Few Quarterbacks Drafted After 1st Round are Worthy of Building Around
By Chris Malumphy
Over the past ten years, 130 quarterbacks have been drafted, nearly a quarter of whom were selected in the first round. Although there are the occasional exceptions, quarterbacks drafted later than round one typically don't get much playing time or have much of a positive impact on the game. Thus, the notion that you can take a developmental quarterback in the later rounds with plans of coaching them up into a viable starter is pretty much a pipe dream. During the past ten drafts, we have yet to see another Tom Brady or even much of a challenger to the likes of a Matt Hasselbeck, taken late in the draft. Every now and then some team gets lucky, but just like in a casino, most such high hopes are quickly flushed down the drain.
The following table shows the combined career statistics of the quarterbacks drafted since 2008 by round. It includes the number of quarterbacks drafted and the number of seasons any of those quarterbacks attempted 300 or more passes (which is a good indicator that they started a significant portion of the year).
Naturally, quarterbacks taken early tend to do better than those drafted in later rounds. The extent to which they dominate, however, is rather astounding. If your favorite team is in need of a passer, and fails to grab one of the top two or three in any draft, but decides to wait to pick one in the later rounds, don't get your hopes up. The odds are decidedly against them.
Of the 130 quarterbacks drafted since 2003, 31 (24%) were taken in the first round. No other round had more quarterbacks selected. As might be expected, the first rounders have dominated all siginificant statistical categories, usually by wide margins. First round quarterbacks have had 92 (75%) of the 122 seasons in which a quarterback threw at least 300 passes. With 366,594 total yards passing, the 31 first rounders have thrown for more than twice the combined yardage of the other 99 draftees. They have thrown 2,222 (71%) of the 3,143 touchdowns. First rounders have averaged more yards per attempt, more yards per completion, and a higher combined quarterback ranking than quarterbacks drafted in any other round. They also get sacked less frequently.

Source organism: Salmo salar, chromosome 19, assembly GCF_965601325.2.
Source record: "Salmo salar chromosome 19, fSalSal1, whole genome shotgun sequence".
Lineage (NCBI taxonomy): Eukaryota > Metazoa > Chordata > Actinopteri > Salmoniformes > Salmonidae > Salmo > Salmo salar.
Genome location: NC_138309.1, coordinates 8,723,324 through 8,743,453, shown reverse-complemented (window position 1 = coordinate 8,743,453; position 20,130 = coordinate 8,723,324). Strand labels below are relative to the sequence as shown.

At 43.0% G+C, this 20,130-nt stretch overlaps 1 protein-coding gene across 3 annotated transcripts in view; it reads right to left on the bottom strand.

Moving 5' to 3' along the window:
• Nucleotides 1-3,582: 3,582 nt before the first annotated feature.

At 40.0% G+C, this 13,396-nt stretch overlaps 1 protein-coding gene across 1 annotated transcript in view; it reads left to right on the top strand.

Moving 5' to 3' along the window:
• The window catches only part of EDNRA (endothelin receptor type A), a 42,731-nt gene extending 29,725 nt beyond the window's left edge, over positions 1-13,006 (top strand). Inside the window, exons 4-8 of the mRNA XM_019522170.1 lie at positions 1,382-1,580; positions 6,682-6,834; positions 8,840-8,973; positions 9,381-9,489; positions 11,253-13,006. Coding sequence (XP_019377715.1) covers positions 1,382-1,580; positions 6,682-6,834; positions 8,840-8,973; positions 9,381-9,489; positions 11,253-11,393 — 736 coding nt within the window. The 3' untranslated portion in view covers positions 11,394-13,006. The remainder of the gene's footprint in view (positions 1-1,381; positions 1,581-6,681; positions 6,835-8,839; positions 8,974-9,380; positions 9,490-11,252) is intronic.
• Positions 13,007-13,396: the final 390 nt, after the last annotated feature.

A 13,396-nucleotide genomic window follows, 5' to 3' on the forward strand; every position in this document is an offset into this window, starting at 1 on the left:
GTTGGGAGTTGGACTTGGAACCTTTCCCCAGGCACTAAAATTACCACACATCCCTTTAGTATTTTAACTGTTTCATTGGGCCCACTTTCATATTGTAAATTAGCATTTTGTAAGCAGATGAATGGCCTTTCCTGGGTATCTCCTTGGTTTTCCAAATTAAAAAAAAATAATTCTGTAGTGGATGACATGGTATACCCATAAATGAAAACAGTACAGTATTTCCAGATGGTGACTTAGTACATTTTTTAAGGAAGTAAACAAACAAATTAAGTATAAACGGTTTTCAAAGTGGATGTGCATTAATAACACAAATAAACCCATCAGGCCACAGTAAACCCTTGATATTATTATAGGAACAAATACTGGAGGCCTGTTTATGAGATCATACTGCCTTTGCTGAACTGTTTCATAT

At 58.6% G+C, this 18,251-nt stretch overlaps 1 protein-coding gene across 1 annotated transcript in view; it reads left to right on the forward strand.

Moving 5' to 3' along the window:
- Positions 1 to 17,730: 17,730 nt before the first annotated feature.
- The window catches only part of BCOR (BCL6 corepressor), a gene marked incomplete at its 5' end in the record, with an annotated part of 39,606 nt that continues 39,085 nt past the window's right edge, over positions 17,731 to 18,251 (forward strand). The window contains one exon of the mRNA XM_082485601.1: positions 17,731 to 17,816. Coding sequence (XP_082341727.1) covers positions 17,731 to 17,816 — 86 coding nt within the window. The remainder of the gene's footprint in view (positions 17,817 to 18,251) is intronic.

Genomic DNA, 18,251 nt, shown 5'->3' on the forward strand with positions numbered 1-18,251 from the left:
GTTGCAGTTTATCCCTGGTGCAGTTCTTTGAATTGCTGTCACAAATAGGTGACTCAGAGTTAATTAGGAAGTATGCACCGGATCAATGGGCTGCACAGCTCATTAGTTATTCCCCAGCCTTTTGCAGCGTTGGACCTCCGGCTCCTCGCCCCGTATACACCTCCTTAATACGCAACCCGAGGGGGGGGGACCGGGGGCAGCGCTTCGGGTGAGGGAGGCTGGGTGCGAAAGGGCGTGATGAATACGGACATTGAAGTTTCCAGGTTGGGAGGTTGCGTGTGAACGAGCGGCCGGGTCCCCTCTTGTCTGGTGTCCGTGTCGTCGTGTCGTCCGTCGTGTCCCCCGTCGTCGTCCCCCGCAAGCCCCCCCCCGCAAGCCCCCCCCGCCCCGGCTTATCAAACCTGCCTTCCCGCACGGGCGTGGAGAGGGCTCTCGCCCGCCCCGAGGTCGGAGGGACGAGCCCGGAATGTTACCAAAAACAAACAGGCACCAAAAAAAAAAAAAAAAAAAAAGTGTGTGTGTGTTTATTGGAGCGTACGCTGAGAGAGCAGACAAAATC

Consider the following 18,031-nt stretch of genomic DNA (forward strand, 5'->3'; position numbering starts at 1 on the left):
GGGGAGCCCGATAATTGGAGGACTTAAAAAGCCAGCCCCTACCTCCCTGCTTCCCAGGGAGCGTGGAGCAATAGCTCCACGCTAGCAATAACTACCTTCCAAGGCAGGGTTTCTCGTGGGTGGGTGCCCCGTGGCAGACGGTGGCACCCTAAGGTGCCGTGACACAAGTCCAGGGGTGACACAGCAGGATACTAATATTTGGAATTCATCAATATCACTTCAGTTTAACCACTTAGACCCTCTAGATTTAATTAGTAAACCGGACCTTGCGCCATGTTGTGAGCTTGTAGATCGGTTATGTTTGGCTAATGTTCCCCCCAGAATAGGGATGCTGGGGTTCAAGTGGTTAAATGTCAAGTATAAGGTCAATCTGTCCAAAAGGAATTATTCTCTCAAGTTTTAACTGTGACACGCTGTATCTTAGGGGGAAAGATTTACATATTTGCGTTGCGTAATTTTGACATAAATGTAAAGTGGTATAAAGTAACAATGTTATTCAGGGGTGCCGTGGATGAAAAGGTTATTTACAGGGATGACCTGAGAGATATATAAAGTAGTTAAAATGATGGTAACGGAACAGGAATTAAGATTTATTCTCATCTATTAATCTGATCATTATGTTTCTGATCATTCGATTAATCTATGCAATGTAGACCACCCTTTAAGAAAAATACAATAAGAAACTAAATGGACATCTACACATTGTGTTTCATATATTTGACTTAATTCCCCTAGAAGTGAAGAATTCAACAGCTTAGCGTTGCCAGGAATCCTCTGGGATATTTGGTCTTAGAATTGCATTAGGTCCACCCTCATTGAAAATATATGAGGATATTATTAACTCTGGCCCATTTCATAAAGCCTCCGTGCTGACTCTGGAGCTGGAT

Quarterbacks drafted even one round later, don't fare nearly as well. Quarterbacks taken in the second round over the past 10 years, for instance, get sacked more frequently, amass nearly a half yard less per attempt and per completion, and have thrown as many interceptions as touchdowns. Quarterbacks drafted in the third round have done slightly better than second rounders, primarily due to the success of Matt Schaub, and more recently, Russell Wilson. The falloff becomes sharpest during round four, where teams don't even seem to bother considering to draft a quarterback with only 8 selected of the past 10 drafts. The number of quarterbacks drafted rises again in round five, but not a single one of the 19 quarterbacks drafted in the fifth round over the past 10 years has thrown 300 passes in a season. A few quarterbacks drafted in rounds six and seven have had a modicum of success in terms of getting onto the field to play, but they have not done particularly well. Certainly, none of them has approached the status of a playoff caliber quarterback.
|Passing Statistics for Quarterbacks Drafted Since 2003 by Round|
|Round||Number|| 300+ Att|